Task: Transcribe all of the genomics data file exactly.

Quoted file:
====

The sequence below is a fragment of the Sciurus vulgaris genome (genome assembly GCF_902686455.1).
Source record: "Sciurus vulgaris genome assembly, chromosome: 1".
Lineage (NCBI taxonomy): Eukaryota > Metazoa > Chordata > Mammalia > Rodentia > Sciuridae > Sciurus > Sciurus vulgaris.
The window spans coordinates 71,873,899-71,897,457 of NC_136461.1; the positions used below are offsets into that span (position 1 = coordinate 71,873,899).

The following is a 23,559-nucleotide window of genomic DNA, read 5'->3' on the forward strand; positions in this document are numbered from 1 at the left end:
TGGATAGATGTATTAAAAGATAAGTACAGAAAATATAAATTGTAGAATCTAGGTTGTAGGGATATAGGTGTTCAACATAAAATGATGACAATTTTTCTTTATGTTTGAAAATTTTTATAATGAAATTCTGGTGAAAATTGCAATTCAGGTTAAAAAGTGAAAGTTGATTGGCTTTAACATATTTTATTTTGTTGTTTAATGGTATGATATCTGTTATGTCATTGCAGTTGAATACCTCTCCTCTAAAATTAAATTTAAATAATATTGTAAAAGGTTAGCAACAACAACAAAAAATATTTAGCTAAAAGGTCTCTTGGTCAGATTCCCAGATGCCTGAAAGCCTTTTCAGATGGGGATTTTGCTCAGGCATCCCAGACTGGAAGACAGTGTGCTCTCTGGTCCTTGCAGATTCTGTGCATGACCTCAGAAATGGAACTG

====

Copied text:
The sequence below is a fragment of the Sciurus vulgaris genome (genome assembly GCF_902686455.1).
Source record: "Sciurus vulgaris genome assembly, chromosome: 1".
Lineage (NCBI taxonomy): Eukaryota > Metazoa > Chordata > Mammalia > Rodentia > Sciuridae > Sciurus > Sciurus vulgaris.
The window spans coordinates 71,873,899-71,897,457 of NC_136461.1; the positions used below are offsets into that span (position 1 = coordinate 71,873,899).

The following is a 23,559-nucleotide window of genomic DNA, read 5'->3' on the forward strand; positions in this document are numbered from 1 at the left end:
TGGATAGATGTATTAAAAGATAAGTACAGAAAATATAAATTGTAGAATCTAGGTTGTAGGGATATAGGTGTTCAACATAAAATGATGACAATTTTTCTTTATGTTTGAAAATTTTTATAATGAAATTCTGGTGAAAATTGCAATTCAGGTTAAAAAGTGAAAGTTGATTGGCTTTAACATATTTTATTTTGTTGTTTAATGGTATGATATCTGTTATGTCATTGCAGTTGAATACCTCTCCTCTAAAATTAAATTTAAATAATATTGTAAAAGGTTAGCAACAACAACAAAAAATATTTAGCTAAAAGGTCTCTTGGTCAGATTCCCAGATGCCTGAAAGCCTTTTCAGATGGGGATTTTGCTCAGGCATCCCAGACTGGAAGACAGTGTGCTCTCTGGTCCTTGCAGATTCTGTGCATGACCTCAGAAATGGAACTG